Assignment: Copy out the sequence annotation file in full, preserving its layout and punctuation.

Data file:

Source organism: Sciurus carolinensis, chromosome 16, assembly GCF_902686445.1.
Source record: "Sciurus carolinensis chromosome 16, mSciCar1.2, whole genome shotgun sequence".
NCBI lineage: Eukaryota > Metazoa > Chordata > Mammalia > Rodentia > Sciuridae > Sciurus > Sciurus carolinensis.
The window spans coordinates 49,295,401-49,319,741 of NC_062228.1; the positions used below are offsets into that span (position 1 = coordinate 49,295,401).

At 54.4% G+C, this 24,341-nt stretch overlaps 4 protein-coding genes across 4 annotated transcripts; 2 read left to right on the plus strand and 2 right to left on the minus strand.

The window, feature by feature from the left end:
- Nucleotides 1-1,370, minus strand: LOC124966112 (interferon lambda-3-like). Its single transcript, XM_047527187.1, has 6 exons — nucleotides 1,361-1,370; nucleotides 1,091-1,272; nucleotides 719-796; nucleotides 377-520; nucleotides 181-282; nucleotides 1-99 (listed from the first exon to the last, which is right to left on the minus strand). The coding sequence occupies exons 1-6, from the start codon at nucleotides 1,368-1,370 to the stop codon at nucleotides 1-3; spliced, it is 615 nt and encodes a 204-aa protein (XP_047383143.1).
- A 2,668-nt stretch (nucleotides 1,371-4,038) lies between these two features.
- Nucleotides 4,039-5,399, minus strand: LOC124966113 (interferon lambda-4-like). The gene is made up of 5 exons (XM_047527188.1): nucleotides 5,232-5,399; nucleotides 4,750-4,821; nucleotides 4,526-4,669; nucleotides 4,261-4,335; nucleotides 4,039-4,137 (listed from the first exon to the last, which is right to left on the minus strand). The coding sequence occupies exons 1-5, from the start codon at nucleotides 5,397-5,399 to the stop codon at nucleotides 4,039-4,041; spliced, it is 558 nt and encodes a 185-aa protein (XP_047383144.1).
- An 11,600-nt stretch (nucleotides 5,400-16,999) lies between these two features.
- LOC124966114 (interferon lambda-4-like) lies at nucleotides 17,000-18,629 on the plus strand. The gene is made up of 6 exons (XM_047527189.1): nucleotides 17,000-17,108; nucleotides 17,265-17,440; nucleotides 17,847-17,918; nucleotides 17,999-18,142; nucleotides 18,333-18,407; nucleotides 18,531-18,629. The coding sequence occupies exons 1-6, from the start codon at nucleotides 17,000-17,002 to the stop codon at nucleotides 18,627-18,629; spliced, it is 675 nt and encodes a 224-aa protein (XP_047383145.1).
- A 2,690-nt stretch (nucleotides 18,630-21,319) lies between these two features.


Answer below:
Source organism: Sciurus carolinensis, chromosome 16, assembly GCF_902686445.1.
Source record: "Sciurus carolinensis chromosome 16, mSciCar1.2, whole genome shotgun sequence".
NCBI lineage: Eukaryota > Metazoa > Chordata > Mammalia > Rodentia > Sciuridae > Sciurus > Sciurus carolinensis.
The window spans coordinates 49,295,401-49,319,741 of NC_062228.1; the positions used below are offsets into that span (position 1 = coordinate 49,295,401).

At 54.4% G+C, this 24,341-nt stretch overlaps 4 protein-coding genes across 4 annotated transcripts; 2 read left to right on the plus strand and 2 right to left on the minus strand.

The window, feature by feature from the left end:
- Nucleotides 1-1,370, minus strand: LOC124966112 (interferon lambda-3-like). Its single transcript, XM_047527187.1, has 6 exons — nucleotides 1,361-1,370; nucleotides 1,091-1,272; nucleotides 719-796; nucleotides 377-520; nucleotides 181-282; nucleotides 1-99 (listed from the first exon to the last, which is right to left on the minus strand). The coding sequence occupies exons 1-6, from the start codon at nucleotides 1,368-1,370 to the stop codon at nucleotides 1-3; spliced, it is 615 nt and encodes a 204-aa protein (XP_047383143.1).
- A 2,668-nt stretch (nucleotides 1,371-4,038) lies between these two features.
- Nucleotides 4,039-5,399, minus strand: LOC124966113 (interferon lambda-4-like). The gene is made up of 5 exons (XM_047527188.1): nucleotides 5,232-5,399; nucleotides 4,750-4,821; nucleotides 4,526-4,669; nucleotides 4,261-4,335; nucleotides 4,039-4,137 (listed from the first exon to the last, which is right to left on the minus strand). The coding sequence occupies exons 1-5, from the start codon at nucleotides 5,397-5,399 to the stop codon at nucleotides 4,039-4,041; spliced, it is 558 nt and encodes a 185-aa protein (XP_047383144.1).
- An 11,600-nt stretch (nucleotides 5,400-16,999) lies between these two features.
- LOC124966114 (interferon lambda-4-like) lies at nucleotides 17,000-18,629 on the plus strand. The gene is made up of 6 exons (XM_047527189.1): nucleotides 17,000-17,108; nucleotides 17,265-17,440; nucleotides 17,847-17,918; nucleotides 17,999-18,142; nucleotides 18,333-18,407; nucleotides 18,531-18,629. The coding sequence occupies exons 1-6, from the start codon at nucleotides 17,000-17,002 to the stop codon at nucleotides 18,627-18,629; spliced, it is 675 nt and encodes a 224-aa protein (XP_047383145.1).
- A 2,690-nt stretch (nucleotides 18,630-21,319) lies between these two features.